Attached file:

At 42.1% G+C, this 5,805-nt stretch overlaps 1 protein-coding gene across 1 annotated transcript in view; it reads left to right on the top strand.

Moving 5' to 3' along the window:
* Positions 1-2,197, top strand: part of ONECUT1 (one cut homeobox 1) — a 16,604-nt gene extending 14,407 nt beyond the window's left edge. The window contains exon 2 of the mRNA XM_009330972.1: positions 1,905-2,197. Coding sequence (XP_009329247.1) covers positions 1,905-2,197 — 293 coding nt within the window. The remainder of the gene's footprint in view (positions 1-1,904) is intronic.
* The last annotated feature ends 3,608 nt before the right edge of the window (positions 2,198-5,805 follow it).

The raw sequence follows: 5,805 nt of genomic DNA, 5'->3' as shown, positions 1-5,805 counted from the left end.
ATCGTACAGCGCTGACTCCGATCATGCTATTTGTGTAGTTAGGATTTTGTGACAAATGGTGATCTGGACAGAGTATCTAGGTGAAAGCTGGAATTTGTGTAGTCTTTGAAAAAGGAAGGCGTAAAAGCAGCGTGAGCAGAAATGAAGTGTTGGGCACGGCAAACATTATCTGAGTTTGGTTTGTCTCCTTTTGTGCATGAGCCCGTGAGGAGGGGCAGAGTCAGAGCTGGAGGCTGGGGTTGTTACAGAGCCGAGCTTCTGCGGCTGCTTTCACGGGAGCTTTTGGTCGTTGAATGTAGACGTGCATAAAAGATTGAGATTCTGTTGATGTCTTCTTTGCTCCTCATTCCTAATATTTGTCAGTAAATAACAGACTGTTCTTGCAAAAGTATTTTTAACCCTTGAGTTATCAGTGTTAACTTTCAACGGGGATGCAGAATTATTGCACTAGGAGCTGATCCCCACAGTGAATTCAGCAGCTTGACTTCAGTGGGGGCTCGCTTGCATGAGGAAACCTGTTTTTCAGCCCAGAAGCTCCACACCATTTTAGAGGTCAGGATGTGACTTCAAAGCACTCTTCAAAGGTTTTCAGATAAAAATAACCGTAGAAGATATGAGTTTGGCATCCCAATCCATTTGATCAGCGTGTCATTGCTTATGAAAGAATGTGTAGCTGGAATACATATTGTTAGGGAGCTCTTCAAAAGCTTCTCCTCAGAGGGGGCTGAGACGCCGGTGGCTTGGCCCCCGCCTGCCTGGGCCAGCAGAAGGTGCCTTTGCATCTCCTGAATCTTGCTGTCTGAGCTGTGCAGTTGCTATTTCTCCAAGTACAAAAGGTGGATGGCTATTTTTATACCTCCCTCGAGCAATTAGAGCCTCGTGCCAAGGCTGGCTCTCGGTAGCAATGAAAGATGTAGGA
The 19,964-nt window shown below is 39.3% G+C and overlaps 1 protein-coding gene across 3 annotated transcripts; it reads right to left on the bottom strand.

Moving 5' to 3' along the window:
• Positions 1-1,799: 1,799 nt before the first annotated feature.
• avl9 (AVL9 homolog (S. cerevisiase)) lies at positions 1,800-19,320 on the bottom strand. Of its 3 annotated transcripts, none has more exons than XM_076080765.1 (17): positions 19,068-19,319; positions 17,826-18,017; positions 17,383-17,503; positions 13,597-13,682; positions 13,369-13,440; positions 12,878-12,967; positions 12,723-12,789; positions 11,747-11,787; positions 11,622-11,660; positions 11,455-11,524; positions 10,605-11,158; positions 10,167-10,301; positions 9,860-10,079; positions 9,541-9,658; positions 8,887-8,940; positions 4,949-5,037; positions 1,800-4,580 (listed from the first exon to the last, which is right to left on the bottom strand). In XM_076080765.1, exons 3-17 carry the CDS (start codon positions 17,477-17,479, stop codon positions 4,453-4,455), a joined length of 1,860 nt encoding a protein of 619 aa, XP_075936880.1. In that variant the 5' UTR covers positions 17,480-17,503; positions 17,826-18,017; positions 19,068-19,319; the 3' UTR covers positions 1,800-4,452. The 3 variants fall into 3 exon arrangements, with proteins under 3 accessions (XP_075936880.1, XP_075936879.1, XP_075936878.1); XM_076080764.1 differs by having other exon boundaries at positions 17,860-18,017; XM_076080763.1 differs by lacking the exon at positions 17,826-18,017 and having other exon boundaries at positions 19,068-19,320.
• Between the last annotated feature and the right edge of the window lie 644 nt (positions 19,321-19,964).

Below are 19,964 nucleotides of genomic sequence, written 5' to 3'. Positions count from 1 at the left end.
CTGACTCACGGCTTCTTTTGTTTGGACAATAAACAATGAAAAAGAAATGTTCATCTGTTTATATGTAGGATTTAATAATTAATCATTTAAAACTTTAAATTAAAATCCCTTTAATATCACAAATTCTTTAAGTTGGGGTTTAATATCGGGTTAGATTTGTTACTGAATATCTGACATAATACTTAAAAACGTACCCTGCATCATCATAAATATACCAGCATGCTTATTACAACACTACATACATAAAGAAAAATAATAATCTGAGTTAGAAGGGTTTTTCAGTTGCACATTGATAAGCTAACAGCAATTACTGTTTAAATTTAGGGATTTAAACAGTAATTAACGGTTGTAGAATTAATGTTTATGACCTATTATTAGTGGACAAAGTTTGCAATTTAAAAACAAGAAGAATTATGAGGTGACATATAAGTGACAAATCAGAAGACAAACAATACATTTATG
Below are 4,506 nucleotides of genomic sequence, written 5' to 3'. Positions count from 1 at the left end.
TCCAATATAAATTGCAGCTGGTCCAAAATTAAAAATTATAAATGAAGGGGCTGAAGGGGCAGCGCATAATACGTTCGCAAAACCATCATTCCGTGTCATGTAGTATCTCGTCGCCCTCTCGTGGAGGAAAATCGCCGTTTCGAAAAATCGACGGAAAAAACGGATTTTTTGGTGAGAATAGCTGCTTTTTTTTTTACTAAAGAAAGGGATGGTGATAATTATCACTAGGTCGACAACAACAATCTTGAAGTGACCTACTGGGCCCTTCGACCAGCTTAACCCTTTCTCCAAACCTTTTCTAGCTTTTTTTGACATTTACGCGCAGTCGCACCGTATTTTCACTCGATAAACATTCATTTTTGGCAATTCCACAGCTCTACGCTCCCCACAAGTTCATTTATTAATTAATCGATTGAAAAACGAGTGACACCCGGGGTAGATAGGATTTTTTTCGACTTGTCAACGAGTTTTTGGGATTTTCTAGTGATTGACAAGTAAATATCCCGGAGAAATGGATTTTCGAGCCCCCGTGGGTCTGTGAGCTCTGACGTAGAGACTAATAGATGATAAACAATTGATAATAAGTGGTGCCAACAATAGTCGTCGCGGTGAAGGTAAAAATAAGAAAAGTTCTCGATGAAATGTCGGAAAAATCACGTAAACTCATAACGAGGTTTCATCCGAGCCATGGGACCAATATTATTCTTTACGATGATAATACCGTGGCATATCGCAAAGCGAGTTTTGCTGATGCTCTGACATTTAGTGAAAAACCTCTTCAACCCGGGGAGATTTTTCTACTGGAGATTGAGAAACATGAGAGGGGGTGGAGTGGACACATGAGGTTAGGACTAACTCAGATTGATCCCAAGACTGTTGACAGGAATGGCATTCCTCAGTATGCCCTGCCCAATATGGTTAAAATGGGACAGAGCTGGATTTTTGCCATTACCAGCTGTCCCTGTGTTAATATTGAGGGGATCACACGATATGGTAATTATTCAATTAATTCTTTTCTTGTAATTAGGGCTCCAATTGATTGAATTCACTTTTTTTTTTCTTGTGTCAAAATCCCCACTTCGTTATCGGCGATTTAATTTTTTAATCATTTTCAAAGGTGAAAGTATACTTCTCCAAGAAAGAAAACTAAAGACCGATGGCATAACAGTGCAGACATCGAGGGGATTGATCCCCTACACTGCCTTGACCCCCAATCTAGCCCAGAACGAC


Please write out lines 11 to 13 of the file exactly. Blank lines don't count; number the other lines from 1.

• Between the last annotated feature and the right edge of the window lie 644 nt (positions 19,321-19,964).

Below are 19,964 nucleotides of genomic sequence, written 5' to 3'. Positions count from 1 at the left end.
CTGACTCACGGCTTCTTTTGTTTGGACAATAAACAATGAAAAAGAAATGTTCATCTGTTTATATGTAGGATTTAATAATTAATCATTTAAAACTTTAAATTAAAATCCCTTTAATATCACAAATTCTTTAAGTTGGGGTTTAATATCGGGTTAGATTTGTTACTGAATATCTGACATAATACTTAAAAACGTACCCTGCATCATCATAAATATACCAGCATGCTTATTACAACACTACATACATAAAGAAAAATAATAATCTGAGTTAGAAGGGTTTTTCAGTTGCACATTGATAAGCTAACAGCAATTACTGTTTAAATTTAGGGATTTAAACAGTAATTAACGGTTGTAGAATTAATGTTTATGACCTATTATTAGTGGACAAAGTTTGCAATTTAAAAACAAGAAGAATTATGAGGTGACATATAAGTGACAAATCAGAAGACAAACAATACATTTATG